Now you can argue that Steve Zahn’s character in “Treme” is meant to be an idiot, so perhaps that line in the script is meant to point out how stupid he is. ‘Twould be nice, but I doubt it. I think that David Simon just assumed that Journey did everything the way Steely Dan or the Doobie Brothers did, crafting pop confections one subtle ingredient at a time. He probably has no idea that Escape was recorded in six weeks, while Aja took ten times as long and cost about twenty times as much.

Which isn’t to say that Escape was not carefully produced, or that you can’t find a tremendous amount of tradecraft in it. Which brings us to the above video.

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Ettleson Cadillac Part II: Second Helping of Broughams

You knew it was going to happen. I took approximately 335 pictures at this show, so I was pretty sure one round wasn’t going to do it!

And although the earlier post on this event was all Cadillac, all the time, Buick owners were also invited to bring their cars, so we’ll see a few of Flint’s finest for this round. Enjoy the ride!

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We Interrupt This Website Full Of Things I Wrote For An Attempt To Sell You Something I Wrote

If there is one thing I do not know how to do, it is this: conceive, write, and publish a book. The 400-page anthology I assembled back in 2016 is still stuck in my laptop because I haven’t made time for the Itchy-And-Scratchy-Movie-style 40% new content, the photo book on Matsumoku-built Electra guitars was stillborn when my photographer got a day job, and the witty little Updike-lite period piece on social-media-driven adultery has been trapped in my backbrain for half a decade. I can crank a novel’s worth of words in 30 days but I have to do it 1,500 at a time. Oh well.

Luckily for me, Larry Webster came up with the brilliant idea of having me write one-fourth of a book. Three out of twelve chapters. Easy as pie. Did it Hall-and-Oates-style in a minute. Larry wrote another quarter of the thing, Zach Bowman contributed some heartfelt storytelling, and we arranged a bunch of superstar sidebars from writers, actors, racers, and collectors.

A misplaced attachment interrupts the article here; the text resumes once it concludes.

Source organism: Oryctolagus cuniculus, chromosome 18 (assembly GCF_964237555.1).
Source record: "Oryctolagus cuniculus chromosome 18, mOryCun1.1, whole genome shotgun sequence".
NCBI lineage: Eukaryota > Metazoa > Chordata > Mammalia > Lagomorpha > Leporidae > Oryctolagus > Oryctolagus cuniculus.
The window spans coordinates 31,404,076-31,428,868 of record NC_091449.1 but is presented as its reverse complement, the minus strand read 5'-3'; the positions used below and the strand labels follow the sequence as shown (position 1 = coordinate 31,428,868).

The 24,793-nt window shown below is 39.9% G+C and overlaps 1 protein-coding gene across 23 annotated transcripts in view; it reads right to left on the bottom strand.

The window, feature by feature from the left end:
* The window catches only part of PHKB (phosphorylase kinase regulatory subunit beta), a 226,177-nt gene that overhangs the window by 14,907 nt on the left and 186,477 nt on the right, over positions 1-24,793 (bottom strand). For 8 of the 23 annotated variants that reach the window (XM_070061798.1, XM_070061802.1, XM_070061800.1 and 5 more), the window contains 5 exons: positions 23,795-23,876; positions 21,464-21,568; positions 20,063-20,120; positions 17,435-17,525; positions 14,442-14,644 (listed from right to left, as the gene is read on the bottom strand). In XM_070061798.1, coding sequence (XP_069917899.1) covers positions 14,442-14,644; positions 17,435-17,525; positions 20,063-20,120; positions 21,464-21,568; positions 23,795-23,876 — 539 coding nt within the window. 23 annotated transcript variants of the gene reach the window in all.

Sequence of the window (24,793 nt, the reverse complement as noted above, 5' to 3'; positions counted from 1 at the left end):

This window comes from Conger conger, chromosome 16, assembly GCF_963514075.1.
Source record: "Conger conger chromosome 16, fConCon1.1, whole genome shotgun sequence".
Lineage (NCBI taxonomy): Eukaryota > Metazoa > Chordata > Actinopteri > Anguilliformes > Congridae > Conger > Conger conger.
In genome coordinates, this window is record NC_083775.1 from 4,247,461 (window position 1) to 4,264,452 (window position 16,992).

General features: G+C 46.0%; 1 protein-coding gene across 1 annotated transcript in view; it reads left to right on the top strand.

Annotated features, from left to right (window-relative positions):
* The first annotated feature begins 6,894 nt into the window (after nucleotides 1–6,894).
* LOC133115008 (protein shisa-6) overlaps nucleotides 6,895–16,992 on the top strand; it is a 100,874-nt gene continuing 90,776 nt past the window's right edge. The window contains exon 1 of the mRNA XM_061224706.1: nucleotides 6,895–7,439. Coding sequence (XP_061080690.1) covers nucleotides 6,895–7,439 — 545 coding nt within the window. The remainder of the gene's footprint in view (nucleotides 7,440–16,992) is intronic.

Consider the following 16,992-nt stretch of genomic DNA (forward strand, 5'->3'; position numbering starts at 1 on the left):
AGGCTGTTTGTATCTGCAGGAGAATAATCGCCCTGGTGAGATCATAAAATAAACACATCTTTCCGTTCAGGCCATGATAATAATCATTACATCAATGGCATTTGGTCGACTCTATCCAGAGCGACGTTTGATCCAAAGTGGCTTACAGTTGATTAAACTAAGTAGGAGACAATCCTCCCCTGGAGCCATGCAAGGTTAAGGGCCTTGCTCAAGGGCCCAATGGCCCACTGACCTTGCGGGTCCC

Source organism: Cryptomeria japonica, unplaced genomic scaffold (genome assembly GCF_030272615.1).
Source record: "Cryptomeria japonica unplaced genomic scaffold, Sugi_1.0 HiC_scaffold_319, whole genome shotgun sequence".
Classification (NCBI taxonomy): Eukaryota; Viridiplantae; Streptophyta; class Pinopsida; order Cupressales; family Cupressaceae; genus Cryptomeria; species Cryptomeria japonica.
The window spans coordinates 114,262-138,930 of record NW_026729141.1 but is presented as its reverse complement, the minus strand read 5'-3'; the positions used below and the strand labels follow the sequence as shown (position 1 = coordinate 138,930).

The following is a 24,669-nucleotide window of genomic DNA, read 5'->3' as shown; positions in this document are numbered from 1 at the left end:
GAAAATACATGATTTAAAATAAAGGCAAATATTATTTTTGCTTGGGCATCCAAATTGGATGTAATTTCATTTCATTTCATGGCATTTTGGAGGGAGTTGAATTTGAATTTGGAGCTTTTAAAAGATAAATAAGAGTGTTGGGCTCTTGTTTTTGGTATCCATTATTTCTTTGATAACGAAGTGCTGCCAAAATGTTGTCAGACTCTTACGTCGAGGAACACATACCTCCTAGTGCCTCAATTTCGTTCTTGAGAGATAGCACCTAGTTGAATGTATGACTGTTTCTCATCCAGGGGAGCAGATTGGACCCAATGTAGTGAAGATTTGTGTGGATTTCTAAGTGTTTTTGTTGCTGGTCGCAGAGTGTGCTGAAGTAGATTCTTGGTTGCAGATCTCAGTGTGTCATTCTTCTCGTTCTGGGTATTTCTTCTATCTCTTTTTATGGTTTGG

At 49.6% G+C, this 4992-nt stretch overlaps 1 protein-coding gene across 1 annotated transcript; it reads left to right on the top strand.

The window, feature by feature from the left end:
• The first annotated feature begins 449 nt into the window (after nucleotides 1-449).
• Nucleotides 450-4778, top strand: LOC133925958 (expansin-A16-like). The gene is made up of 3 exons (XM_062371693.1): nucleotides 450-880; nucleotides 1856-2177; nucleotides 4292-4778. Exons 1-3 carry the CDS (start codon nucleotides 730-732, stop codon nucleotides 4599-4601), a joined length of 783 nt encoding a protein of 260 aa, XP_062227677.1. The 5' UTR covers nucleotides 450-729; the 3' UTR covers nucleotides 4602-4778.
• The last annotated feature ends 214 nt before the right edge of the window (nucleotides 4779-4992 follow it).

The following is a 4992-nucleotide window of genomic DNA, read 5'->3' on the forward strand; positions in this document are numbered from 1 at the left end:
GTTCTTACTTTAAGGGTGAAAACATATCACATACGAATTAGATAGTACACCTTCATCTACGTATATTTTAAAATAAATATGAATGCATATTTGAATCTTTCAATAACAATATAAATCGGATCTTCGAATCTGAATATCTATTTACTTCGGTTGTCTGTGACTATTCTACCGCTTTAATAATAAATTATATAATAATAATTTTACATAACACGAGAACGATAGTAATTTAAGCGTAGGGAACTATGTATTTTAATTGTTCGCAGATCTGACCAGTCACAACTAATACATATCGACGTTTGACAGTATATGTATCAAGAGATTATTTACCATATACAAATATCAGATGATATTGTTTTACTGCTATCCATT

The finished product is called Never Stop Driving.

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1967 Plymouth VIP: Plymouth Goes Brougham

The VIP displaced the Sport Fury as the top big Plymouth in 1966, one year after the LTD and Caprice. And just like its competition, the VIP had the soon-to-be-typical chrome additions, plusher interior, vinyl roof and wood-grained dash and door panels. Although clearly a member of the Fury line, the VIP received its own special brochure apart from the Sport Fury and Furys III, II and I. Initially available only as a four-door hardtop (a hardtop coupe came later), it was marketed as a Plymouth for folks who wanted the finer things in life. Despite gilding the lily of the already well-equipped Sport Fury, the VIP looked as good as any of the other 1966 Mopar full-sizers, thanks to design chief Elwood Engel’s attractive square-rigged styling.

But only about 12,000 were built, compared to over 100,000 LTDs and 181,000 Caprices. And while it was, in your author’s opinion, as attractive and well-appointed as its cross-town rivals, it never broke 20,000 units during its existence from 1966 to 1969. A shame.

But new plans were afoot for the ’67 model year. While the ’66 Plymouths were most attractive in your author’s opinion, their squared-off styling was a little out of style with the advent of GM’s swoopy 1965 Chevrolets.

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Weekly Roundup: PC Is For Political Children Edition

If you think political violence in this country is limited to Portland fascism, er, anti-fascism, you should see what’s been done to an eight-year-old girl who makes fun of Alexandria Ocasio-Cortez. The idea of threatening or intimidating children because their politics disagree with yours is utterly beneath contempt…

…hold on a minute…

…do eight-year-olds really have any politics of which to speak? Aye, there’s the rub.